Tuesday, 21 October 2014

Singing the same song...


... But now others are singing with you, said a WHO official.

I had just addressed a Ministerial meeting of the WHO Eastern Mediterranean Regional Committee, here in Tunis. The Regional Director of EMRO, Ala Alwan, has taken the initiative to put social determinants of health (SDH) on the agenda for EMRO. In introducing the session this morning he reminded Ministers of the five priorities for the Region: health systems strengthening towards universal coverage; non-communicable diseases; communicable diseases, particularly health security; maternal and child health; emergency preparedness and response. He said that each of these require SDH.

I had a few minutes to give it my best.

When we published Closing the Gap, the CSDH Report, in 2008, I came to the EMRO Regional Committee to present the report. The response was tepid. This time the response was summed up by the WHO official I quoted above. She said that she heard me speak before at WHO Geneva, you may be singing the same song, she said, but now others are singing with you.

We had a good response from the Ministers present. My response underlined the points they made and allowed me to emphasise a few things:

  • Haven't we known about SDH since the 1970's? asked a minister. Yes, it was in Alma Ata 1978, but was ignored. WE had the Washington consensus, IMF structural adjustment, but not SDH. Our knowledge on SDH was not acted on.
  • We need evidence and politics. You do the politics, Ministers; we'll do the evidence. We need to work together.
  • How will we deal with high risk groups? Proportionate Universalism (sorry interpreters) - universalist policies with effort proportionate to need.
  • Need commitment of the centre of government, PM or President, but also need local action.
  • Related: need to take the evidence and adapt it to national and local conditions.
  • Thank you for not forgetting Mental Health.
  • Taking action on SDH is especially challenging in countries torn by conflict. Urgent task to work out how to go forward.
Ala Alwan told the Regional Committee he wanted their approval to work on SDH over the coming year which he proposes to do with us, IHE. I think he got it. He seems pleased.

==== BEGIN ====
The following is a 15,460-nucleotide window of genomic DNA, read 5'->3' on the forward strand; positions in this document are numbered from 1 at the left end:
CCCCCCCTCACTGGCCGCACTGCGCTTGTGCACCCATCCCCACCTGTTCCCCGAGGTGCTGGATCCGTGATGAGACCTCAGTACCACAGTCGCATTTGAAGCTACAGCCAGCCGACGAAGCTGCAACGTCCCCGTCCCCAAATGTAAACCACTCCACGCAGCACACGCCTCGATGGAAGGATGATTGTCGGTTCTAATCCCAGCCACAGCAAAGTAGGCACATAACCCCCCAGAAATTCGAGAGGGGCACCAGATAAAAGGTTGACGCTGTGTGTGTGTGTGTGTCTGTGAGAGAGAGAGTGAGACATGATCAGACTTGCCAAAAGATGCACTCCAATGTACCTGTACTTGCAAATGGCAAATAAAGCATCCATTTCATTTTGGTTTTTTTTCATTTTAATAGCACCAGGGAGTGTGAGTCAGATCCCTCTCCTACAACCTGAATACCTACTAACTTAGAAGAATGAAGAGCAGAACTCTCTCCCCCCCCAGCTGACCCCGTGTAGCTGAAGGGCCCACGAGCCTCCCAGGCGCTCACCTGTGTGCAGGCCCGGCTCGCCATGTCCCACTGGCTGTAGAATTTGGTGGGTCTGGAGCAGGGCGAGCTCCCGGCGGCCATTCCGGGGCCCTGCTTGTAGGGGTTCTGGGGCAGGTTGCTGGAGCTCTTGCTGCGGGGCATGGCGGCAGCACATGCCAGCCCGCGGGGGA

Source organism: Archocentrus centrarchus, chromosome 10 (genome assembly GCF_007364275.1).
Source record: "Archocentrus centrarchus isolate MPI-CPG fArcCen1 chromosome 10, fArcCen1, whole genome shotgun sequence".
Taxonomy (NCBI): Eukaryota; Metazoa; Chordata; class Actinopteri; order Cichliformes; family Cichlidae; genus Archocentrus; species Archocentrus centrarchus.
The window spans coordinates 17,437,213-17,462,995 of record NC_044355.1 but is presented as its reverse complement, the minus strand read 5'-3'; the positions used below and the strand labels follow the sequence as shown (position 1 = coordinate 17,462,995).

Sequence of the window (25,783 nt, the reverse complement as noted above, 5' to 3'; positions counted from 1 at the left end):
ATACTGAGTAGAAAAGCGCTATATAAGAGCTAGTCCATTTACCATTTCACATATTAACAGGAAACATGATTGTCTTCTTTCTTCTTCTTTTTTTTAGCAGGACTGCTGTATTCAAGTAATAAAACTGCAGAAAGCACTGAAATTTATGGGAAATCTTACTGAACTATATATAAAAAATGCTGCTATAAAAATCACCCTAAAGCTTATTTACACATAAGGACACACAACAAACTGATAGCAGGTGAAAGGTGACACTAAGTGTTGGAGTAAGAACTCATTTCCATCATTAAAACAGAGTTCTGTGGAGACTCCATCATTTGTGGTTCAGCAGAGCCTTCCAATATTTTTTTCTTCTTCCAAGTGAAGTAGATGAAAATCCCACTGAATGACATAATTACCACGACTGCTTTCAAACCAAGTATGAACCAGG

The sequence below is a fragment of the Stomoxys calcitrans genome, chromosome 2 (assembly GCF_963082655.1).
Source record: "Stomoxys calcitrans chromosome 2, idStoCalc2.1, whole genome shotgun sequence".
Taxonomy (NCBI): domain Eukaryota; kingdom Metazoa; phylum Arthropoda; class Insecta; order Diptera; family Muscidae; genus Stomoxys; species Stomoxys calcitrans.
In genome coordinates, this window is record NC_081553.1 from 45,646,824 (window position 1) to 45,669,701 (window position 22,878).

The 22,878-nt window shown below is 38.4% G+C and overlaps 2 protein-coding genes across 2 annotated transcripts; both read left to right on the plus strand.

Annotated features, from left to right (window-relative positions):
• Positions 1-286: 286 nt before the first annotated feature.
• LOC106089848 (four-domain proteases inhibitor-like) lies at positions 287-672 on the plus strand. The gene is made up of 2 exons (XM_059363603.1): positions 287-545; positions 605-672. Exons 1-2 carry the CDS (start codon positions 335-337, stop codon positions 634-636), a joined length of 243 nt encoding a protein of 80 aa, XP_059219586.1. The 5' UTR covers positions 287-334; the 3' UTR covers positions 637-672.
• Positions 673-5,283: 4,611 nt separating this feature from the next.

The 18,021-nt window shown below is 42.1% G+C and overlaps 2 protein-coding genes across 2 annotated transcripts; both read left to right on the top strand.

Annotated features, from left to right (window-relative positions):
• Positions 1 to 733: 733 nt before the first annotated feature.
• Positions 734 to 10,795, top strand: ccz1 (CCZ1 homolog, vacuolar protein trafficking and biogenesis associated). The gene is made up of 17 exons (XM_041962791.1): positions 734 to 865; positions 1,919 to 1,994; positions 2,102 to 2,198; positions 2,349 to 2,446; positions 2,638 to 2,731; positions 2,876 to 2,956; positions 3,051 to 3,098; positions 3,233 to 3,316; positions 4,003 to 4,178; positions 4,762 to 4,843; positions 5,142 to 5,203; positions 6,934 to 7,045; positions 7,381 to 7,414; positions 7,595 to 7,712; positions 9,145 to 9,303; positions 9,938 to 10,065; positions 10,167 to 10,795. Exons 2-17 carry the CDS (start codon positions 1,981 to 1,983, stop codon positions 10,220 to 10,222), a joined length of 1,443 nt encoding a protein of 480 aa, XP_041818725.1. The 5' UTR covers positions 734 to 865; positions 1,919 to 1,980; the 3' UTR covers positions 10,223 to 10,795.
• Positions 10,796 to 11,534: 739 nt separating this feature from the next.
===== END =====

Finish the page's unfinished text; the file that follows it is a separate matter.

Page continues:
Friday, 23 May 2014

Peto and Me



Is it possible that Richard Peto and I are really the same person or, at least, indistinguishable? I think that the social and economic circumstances that shape people’s lives shape their health. Richard thinks it is smoking and medical care. I think that the social disruption and disempowerment that characterised the Soviet Union and its breakup led to disastrous levels of health. He thinks it’s alcohol. I think he is a great scientist with a passion to improve the public health. And he? He thinks I am worth educating where I have it wrong, and I have my own passion for improving public health. When the opportunity arises he comes to my lectures, and rarely fails to engage with me. I have never had a conversation with him, or heard him lecture, without learning something and/or being provoked, stimulated and challenged. We both stick close to the evidence but when it comes to how we see the world, we are clearly distinguishable.


At least that’s what I thought. I was checking in for a flight from Bergen in Norway, returning to the UK, when there was Richard Peto right behind me, checking in for the same flight. Probability of that? Out of the blue? Obviously 100% because it happened. But it tickled my fancy that even though Bergen has four million passengers a year, it must be a tad unlikely that Richard Peto and I, without prior planning, or being in Bergen for the same reason, should turn up for the very same flight. We had met in Poznan in Poland but then there was a good reason: we were invited to the same EC meeting. But Bergen?


I had my boarding pass on my smart phone. Richard had a paper pass. As we were going through security, the official called us back: “you have the same seat number”, she said.


“It’s OK”, said I, “we’re friends, we can share a seat.” Richard seemed doubtful as to at least some parts of that proposition. The official then looked at my electronic boarding pass and Richard’s paper one and she said:

“not only do you have the same seat you have the same name, Michael Marmot”.